November 22, 2016.
About 50 people gathered outside the Alberta Legislature late Monday afternoon carrying placards and candles protesting the Kinder Morgan pipeline expansion to British Columbia. The federal government is to make a decision by Dec. 19 on the project.
“When (Prime Minister Justin Trudeau and Alberta Premier Rachel Notley) sat with Indigenous leaders my understanding is they were not going to put in pipelines. So they’re backing off on their words. And I know that many people are onboard around making them accountable for their promises prior to the election,” said Elder Taz Bouchier.
For Bouchier, her protest in Edmonton is just one more stand in a continuum of work for the protection of Indigenous rights and Mother Earth.
“I’m here in solidary also with Standing Rock, to gain some support for them for the atrocities and inhumane treatment they’re going through at this time,” she said.
Bouchier was in Standing Rock, North Dakota, last month and will be making a return trip in early December. Over one thousand Indigenous and non-Indigenous people have joined forces to protest the Dakota Access Pipeline, working to ensure protection of waterways, drinking water sources, wild bison herds, and sacred sites from destruction.
Bouchier was invited to the “peaceful prayer” site to help deal with the trauma demonstrators have been experiencing. Clashes with police have resulted in high pressured water hoses being turned on demonstrators in below zero weather, rubber bullets, mace, and tear gas. There have been hospitalizations and arrests.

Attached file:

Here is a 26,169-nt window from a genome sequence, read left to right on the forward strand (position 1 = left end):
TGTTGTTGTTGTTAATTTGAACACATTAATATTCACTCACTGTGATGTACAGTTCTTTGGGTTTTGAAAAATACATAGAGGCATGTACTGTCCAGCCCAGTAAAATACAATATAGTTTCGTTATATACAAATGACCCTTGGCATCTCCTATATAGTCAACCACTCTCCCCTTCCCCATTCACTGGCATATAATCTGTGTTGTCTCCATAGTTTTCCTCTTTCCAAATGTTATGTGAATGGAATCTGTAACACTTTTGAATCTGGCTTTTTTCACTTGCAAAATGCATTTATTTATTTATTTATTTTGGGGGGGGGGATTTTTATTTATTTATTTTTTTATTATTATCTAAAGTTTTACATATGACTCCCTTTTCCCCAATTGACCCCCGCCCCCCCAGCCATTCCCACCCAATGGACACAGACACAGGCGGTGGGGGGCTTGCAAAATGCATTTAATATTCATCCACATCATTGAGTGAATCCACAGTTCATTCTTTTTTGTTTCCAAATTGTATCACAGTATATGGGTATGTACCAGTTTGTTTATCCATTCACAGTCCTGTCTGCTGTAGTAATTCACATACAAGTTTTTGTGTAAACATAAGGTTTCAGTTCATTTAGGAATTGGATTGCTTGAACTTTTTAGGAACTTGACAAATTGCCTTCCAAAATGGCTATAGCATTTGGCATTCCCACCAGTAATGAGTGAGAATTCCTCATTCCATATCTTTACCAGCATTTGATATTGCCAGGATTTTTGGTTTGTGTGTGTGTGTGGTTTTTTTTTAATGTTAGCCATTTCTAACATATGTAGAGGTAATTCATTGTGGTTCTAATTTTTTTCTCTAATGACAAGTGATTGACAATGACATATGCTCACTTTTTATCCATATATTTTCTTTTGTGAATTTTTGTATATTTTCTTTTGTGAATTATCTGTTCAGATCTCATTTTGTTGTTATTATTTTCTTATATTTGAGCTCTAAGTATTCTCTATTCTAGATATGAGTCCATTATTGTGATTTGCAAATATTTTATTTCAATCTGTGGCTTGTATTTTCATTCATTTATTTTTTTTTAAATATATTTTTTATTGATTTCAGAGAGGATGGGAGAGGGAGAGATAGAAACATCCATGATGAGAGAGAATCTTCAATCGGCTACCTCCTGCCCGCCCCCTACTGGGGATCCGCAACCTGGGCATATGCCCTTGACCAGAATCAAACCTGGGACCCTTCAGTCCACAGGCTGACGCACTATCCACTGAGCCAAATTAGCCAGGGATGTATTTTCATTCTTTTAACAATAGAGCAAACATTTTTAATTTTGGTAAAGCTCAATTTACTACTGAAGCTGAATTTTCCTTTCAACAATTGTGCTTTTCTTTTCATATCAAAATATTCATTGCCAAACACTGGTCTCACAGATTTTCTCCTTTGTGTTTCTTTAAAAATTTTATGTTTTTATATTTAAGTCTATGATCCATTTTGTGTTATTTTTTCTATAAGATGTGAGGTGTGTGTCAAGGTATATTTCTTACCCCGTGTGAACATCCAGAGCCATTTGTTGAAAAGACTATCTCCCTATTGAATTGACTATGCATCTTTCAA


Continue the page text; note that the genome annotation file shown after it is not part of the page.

“A lot of horrible things are going on 17 hours away from Edmonton,” said Bouchier.
While in Edmonton, Bouchier says she is keeping in touch with people from Standing Rock, providing counselling over the telephone.
“No one is planning on leaving. Many have said they would die for the cause. They know what they’re getting themselves into. They’re making that choice to go down there. And many of them are not Indigenous to the land. Many of them are Caucasian people from all over the world who said this is an atrocity, it’s inhumane treatment of the First Peoples of the land and it goes against the Constitution,” said Bouchier.
“Standing Rock is one of the many illustrations of Indigenous-led actions that are confronting the destruction from fossil fuel infrastructure development and showing us all that there is another way to build a better future,” said Eriel Deranger, from the Athabasca Chipewyan First Nation, in a statement.
Deranger is hosting an educational panel that is taking place Nov. 26 at the University of Alberta. The panel is being presented by UAlberta Native Student Services in partnership with Indigenous Climate Action. The panel, through Skype and in person, will consist of Indigenous land defenders and focus on the significance of Standing Rock and other ongoing and historical Indigenous resistance to extractive industries.
There are also a variety of fundraising activities planned throughout next week in Edmonton to support the Standing Rock community.